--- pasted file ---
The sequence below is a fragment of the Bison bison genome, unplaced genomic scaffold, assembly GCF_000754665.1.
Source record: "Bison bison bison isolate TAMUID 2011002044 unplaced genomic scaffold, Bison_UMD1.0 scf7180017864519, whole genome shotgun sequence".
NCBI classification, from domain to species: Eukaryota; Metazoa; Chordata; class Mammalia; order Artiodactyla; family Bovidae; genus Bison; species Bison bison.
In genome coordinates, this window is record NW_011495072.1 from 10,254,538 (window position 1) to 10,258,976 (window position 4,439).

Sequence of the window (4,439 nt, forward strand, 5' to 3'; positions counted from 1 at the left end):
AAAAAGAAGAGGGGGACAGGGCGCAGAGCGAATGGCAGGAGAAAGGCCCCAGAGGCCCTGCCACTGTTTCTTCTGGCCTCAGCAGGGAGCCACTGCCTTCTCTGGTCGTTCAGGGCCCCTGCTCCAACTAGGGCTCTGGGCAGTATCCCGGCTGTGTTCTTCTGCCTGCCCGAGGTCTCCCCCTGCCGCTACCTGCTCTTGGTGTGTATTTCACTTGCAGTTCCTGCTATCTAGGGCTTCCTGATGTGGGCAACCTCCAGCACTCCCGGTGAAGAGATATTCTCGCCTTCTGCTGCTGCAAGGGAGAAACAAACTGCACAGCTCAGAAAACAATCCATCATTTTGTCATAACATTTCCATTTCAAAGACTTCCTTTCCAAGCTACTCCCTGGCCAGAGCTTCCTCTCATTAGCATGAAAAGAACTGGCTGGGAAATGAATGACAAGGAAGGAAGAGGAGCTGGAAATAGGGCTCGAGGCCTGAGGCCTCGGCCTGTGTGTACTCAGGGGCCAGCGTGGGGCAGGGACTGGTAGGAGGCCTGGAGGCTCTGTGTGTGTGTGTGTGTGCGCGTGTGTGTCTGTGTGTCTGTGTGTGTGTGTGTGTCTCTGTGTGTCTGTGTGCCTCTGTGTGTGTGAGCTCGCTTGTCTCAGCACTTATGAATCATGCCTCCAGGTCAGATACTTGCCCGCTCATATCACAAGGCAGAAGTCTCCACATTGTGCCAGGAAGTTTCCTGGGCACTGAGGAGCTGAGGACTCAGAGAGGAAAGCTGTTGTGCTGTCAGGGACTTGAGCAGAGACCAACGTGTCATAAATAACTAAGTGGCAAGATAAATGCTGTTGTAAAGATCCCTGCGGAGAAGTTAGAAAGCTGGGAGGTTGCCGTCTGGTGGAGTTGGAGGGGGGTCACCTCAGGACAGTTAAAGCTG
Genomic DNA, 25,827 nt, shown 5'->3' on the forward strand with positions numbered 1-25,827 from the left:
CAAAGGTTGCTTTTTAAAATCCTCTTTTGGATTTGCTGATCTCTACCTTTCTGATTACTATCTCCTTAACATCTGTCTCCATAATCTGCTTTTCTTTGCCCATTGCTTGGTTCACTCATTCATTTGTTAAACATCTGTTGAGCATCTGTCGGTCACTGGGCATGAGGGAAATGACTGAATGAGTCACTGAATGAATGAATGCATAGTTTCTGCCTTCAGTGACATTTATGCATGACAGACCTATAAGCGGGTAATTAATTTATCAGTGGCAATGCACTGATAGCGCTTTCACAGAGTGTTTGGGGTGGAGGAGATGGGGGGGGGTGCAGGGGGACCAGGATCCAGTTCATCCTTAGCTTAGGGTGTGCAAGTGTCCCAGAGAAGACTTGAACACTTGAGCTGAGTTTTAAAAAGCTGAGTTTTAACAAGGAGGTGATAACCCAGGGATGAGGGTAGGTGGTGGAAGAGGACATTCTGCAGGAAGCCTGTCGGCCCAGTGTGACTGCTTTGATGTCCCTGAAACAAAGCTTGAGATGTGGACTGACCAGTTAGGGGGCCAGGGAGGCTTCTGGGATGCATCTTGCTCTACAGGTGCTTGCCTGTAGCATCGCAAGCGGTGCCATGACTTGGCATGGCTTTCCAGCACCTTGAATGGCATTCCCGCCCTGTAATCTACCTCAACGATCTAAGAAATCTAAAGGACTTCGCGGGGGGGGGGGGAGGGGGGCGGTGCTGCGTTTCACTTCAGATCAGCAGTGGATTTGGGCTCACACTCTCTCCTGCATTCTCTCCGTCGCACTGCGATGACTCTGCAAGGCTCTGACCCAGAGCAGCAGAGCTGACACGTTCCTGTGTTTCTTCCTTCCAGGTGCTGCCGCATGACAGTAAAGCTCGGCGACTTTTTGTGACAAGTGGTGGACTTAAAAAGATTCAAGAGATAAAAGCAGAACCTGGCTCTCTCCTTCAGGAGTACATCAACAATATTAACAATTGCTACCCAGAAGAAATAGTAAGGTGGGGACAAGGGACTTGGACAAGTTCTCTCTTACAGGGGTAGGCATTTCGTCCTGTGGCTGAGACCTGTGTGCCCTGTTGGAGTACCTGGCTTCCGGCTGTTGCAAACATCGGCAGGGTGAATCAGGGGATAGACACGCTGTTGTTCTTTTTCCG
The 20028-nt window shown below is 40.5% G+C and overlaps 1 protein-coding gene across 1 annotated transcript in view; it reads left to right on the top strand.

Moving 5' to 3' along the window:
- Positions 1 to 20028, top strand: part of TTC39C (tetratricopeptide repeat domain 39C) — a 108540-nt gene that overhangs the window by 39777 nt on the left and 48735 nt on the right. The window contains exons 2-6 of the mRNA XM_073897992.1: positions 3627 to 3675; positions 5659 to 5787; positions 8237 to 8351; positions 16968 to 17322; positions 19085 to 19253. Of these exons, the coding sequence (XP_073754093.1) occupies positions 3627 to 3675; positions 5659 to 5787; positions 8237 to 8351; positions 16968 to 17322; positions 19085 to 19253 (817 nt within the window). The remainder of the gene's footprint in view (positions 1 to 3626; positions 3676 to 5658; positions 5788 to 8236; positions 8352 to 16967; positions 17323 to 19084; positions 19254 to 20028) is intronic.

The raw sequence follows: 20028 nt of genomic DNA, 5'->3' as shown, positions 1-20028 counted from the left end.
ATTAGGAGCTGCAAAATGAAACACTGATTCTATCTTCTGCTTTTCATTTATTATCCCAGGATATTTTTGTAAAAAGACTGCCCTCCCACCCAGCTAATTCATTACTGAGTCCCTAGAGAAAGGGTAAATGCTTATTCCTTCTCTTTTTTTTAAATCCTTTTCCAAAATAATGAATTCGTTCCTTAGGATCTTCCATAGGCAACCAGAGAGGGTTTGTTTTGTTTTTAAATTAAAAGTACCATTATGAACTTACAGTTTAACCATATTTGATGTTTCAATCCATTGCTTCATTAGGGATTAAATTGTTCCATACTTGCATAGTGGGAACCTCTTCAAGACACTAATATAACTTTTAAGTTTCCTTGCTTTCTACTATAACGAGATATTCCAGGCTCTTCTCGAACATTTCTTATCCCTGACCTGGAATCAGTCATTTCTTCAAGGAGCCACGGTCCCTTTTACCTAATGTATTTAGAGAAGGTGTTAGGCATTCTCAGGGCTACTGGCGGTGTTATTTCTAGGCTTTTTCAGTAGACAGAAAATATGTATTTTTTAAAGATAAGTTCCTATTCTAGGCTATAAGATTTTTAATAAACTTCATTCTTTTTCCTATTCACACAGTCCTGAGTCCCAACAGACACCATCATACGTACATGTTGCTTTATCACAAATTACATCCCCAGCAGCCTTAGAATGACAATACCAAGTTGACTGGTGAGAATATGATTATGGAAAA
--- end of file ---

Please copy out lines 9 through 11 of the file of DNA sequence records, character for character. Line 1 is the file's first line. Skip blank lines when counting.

The 20028-nt window shown below is 40.5% G+C and overlaps 1 protein-coding gene across 1 annotated transcript in view; it reads left to right on the top strand.

Moving 5' to 3' along the window:
- Positions 1 to 20028, top strand: part of TTC39C (tetratricopeptide repeat domain 39C) — a 108540-nt gene that overhangs the window by 39777 nt on the left and 48735 nt on the right. The window contains exons 2-6 of the mRNA XM_073897992.1: positions 3627 to 3675; positions 5659 to 5787; positions 8237 to 8351; positions 16968 to 17322; positions 19085 to 19253. Of these exons, the coding sequence (XP_073754093.1) occupies positions 3627 to 3675; positions 5659 to 5787; positions 8237 to 8351; positions 16968 to 17322; positions 19085 to 19253 (817 nt within the window). The remainder of the gene's footprint in view (positions 1 to 3626; positions 3676 to 5658; positions 5788 to 8236; positions 8352 to 16967; positions 17323 to 19084; positions 19254 to 20028) is intronic.